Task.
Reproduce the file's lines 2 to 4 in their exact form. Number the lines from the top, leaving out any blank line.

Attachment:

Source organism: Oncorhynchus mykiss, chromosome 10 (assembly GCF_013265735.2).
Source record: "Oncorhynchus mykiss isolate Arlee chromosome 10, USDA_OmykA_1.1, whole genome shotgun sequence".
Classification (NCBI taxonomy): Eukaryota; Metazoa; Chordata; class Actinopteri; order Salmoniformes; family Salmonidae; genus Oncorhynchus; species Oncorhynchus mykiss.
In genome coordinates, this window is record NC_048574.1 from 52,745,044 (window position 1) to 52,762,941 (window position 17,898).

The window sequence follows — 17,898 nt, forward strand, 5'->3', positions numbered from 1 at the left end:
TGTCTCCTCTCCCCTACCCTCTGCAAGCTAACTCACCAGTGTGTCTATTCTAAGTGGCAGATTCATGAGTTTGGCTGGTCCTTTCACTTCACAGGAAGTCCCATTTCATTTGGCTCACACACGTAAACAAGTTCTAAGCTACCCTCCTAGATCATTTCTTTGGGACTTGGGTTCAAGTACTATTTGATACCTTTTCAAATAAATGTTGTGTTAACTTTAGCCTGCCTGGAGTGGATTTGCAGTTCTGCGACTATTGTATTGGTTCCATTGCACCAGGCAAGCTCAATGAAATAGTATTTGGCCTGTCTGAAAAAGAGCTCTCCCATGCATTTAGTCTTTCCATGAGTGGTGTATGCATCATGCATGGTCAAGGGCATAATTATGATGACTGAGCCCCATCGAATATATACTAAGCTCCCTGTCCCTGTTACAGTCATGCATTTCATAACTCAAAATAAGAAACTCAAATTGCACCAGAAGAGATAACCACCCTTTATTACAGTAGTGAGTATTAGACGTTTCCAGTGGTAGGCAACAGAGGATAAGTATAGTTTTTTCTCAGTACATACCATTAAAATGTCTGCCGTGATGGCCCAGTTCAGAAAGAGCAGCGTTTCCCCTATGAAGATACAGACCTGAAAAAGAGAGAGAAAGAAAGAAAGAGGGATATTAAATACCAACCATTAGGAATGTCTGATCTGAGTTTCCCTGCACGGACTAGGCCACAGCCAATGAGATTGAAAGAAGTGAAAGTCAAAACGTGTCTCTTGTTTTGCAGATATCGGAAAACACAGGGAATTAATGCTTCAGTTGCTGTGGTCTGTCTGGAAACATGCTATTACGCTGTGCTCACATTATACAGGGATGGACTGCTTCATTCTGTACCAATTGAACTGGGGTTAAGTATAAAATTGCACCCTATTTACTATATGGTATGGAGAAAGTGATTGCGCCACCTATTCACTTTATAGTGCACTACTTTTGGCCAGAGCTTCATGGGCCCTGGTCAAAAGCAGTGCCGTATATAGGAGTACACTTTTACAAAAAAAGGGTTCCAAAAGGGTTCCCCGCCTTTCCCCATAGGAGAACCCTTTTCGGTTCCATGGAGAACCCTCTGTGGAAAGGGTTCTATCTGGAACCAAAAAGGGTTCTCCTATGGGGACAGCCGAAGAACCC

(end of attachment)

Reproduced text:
Source record: "Oncorhynchus mykiss isolate Arlee chromosome 10, USDA_OmykA_1.1, whole genome shotgun sequence".
Classification (NCBI taxonomy): Eukaryota; Metazoa; Chordata; class Actinopteri; order Salmoniformes; family Salmonidae; genus Oncorhynchus; species Oncorhynchus mykiss.
In genome coordinates, this window is record NC_048574.1 from 52,745,044 (window position 1) to 52,762,941 (window position 17,898).